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Overuse Injuries of the Elbow

What Are Overuse Injuries of the Elbow?

Overuse injuries of the elbow occur when tendons, ligaments, or muscles become damaged by repetitive use and without adequate time to heal. Muscles and tendons can adapt to stress and usually become stronger. However, they also need time to rest and rebuild. Overuse injuries of the elbow are common among athletes. Two common overuse injuries are Tennis elbow and Golfer’s elbow. Both of these activities require repetitive use of the arm, wrist and elbow. However, any activity involving the elbow that is repetitive and continued over a period of time can cause an overuse injury.

Lateral epicondylitis, commonly called Tennis elbow, occurs when the tendons on the outer side of the elbow are damaged by repetitive movements of the wrist and forearm. Medial epicondylitis, Golfer’s elbow is similar to Tennis elbow but affects the inner, medial, side of the elbow.

How Are Overuse Injuries of the Elbow Caused?

Repetitive motions of the wrist, fingers and forearm can cause tears in the tendons of the elbow. With continued use and inadequate rest, the tendons do not heal properly and scar tissue can occur. Both the micro-tears and the scar tissue can cause pain and inflammation of the elbow. The condition can become chronic if left untreated. Many individuals believe they should “work through” the pain and discomfort. With overuse injuries, rest and treatment is the best approach.

Treatment Options for Overuse Injuries of the Elbow

Non-Surgical Treatment

Most patients recover successfully without surgery. Many effective non-surgical treatment options exist.
Rest is the first step toward recovery. The affected tendons and muscles need time to heal.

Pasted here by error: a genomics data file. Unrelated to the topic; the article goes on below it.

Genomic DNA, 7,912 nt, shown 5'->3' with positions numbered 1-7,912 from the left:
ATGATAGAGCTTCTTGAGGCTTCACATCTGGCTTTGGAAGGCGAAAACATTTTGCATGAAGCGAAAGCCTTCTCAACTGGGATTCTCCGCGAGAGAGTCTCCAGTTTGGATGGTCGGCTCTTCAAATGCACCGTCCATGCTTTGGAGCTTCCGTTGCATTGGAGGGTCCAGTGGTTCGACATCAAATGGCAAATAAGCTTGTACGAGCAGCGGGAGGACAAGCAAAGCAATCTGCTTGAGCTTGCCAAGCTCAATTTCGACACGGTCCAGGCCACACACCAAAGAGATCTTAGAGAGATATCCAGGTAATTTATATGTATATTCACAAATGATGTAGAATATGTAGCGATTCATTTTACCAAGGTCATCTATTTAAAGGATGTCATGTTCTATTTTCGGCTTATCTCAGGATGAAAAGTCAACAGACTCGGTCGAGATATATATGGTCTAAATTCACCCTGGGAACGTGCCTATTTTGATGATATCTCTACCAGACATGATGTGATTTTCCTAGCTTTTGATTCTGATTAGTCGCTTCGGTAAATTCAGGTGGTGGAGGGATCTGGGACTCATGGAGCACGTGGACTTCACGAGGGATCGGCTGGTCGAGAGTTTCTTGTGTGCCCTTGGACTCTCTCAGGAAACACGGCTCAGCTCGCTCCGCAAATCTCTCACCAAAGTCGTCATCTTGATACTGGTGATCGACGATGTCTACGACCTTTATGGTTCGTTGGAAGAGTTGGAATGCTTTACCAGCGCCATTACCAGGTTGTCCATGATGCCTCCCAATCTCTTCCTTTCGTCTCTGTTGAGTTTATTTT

Anti-inflammatory medications, such as Motrin and Aleve, can help reduce pain and swelling.
Steroids injections into the damaged area are often effective at relieving symptoms.
Physical therapy which may include heat, ultrasound, ice, or muscle stimulation, can improve muscle healing.
Ergonomic modifications in the work or activity causing the overuse injury should be considered.
Use of a strap to keep the forearm and elbow immobilized and resting for 2 to 3 weeks.

Surgical Treatment

If pain persists despite non-surgical treatments, orthopedic surgery may be necessary to relieve symptoms. Most surgical procedures for elbow overuse injuries involve removing damaged tissue and reattaching healthy tissue back to bone. The right surgical approach will depend on a range of factors. These include the scope of your injury, your general health, and your personal needs. The most common approach to repair overuse injuries of the elbow is open surgery. This involves making an incision over the elbow. Open surgery is generally performed on an outpatient basis, rarely requiring an overnight stay. An Arthroscopic surgery, using tiny instruments and small incisions, is another, less invasive option to repair overuse injuries of the elbow. Like open surgery, this is a same-day or outpatient procedure. However, recovery is usually quicker with less discomfort with arthroscopic surgery.

How Is Elbow Arthroscopy Done?

Elbow arthroscopy is a minimally invasive procedure and can be performed under general or regional anesthesia. The surgeon inserts an arthroscope, a lighted, tubular device, into a small incision in the side of your joint and uses a probe to examine your elbow. Removing and/or repairing damaged tissue is done through additional portal incisions that are so small, stitches are not usually required.

Recovery Time

Recovery varies for each individual and the extent of the surgery, but is usually anywhere from one week to several months. If the procedure is minor, most patients can return to work and sports within three to six weeks of surgery. However, three to six months is often required for complete recovery.

Why See Dr. Knight for Overuse Injuries of the Elbow

Dr. Knight has over 20 years of experience and has helped thousands of people get relief from overuse injuries. He has performed more than 15,000 procedures and is in the forefront of his profession in advanced arthroscopic procedures and stitchless endoscopic procedures. As a surgeon, Dr. Knight relies on the intricate movement of his wrists and hands to perform his job and understands the importance of relieving pain and recovering full range of motion.

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